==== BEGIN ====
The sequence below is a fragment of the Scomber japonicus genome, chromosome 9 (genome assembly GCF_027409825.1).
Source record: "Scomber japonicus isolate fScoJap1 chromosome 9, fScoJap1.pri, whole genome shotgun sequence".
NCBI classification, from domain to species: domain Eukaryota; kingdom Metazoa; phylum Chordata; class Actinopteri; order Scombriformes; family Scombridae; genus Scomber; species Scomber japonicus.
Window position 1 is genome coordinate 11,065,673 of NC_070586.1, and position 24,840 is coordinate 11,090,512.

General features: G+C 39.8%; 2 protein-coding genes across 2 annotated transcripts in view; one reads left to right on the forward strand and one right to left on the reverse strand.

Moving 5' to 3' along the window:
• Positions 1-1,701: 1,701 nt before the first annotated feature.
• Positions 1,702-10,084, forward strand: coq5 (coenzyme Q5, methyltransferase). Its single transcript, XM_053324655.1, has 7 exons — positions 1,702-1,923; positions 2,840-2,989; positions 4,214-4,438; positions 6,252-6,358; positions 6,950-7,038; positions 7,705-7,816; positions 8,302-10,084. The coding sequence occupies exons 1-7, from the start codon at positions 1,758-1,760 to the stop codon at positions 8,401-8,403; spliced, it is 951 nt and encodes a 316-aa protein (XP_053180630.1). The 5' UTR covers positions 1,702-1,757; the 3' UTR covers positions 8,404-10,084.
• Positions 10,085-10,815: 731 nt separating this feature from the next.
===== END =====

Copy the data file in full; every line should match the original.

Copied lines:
The sequence below is a fragment of the Scomber japonicus genome, chromosome 9 (genome assembly GCF_027409825.1).
Source record: "Scomber japonicus isolate fScoJap1 chromosome 9, fScoJap1.pri, whole genome shotgun sequence".
NCBI classification, from domain to species: domain Eukaryota; kingdom Metazoa; phylum Chordata; class Actinopteri; order Scombriformes; family Scombridae; genus Scomber; species Scomber japonicus.
Window position 1 is genome coordinate 11,065,673 of NC_070586.1, and position 24,840 is coordinate 11,090,512.

General features: G+C 39.8%; 2 protein-coding genes across 2 annotated transcripts in view; one reads left to right on the forward strand and one right to left on the reverse strand.

Moving 5' to 3' along the window:
• Positions 1-1,701: 1,701 nt before the first annotated feature.
• Positions 1,702-10,084, forward strand: coq5 (coenzyme Q5, methyltransferase). Its single transcript, XM_053324655.1, has 7 exons — positions 1,702-1,923; positions 2,840-2,989; positions 4,214-4,438; positions 6,252-6,358; positions 6,950-7,038; positions 7,705-7,816; positions 8,302-10,084. The coding sequence occupies exons 1-7, from the start codon at positions 1,758-1,760 to the stop codon at positions 8,401-8,403; spliced, it is 951 nt and encodes a 316-aa protein (XP_053180630.1). The 5' UTR covers positions 1,702-1,757; the 3' UTR covers positions 8,404-10,084.
• Positions 10,085-10,815: 731 nt separating this feature from the next.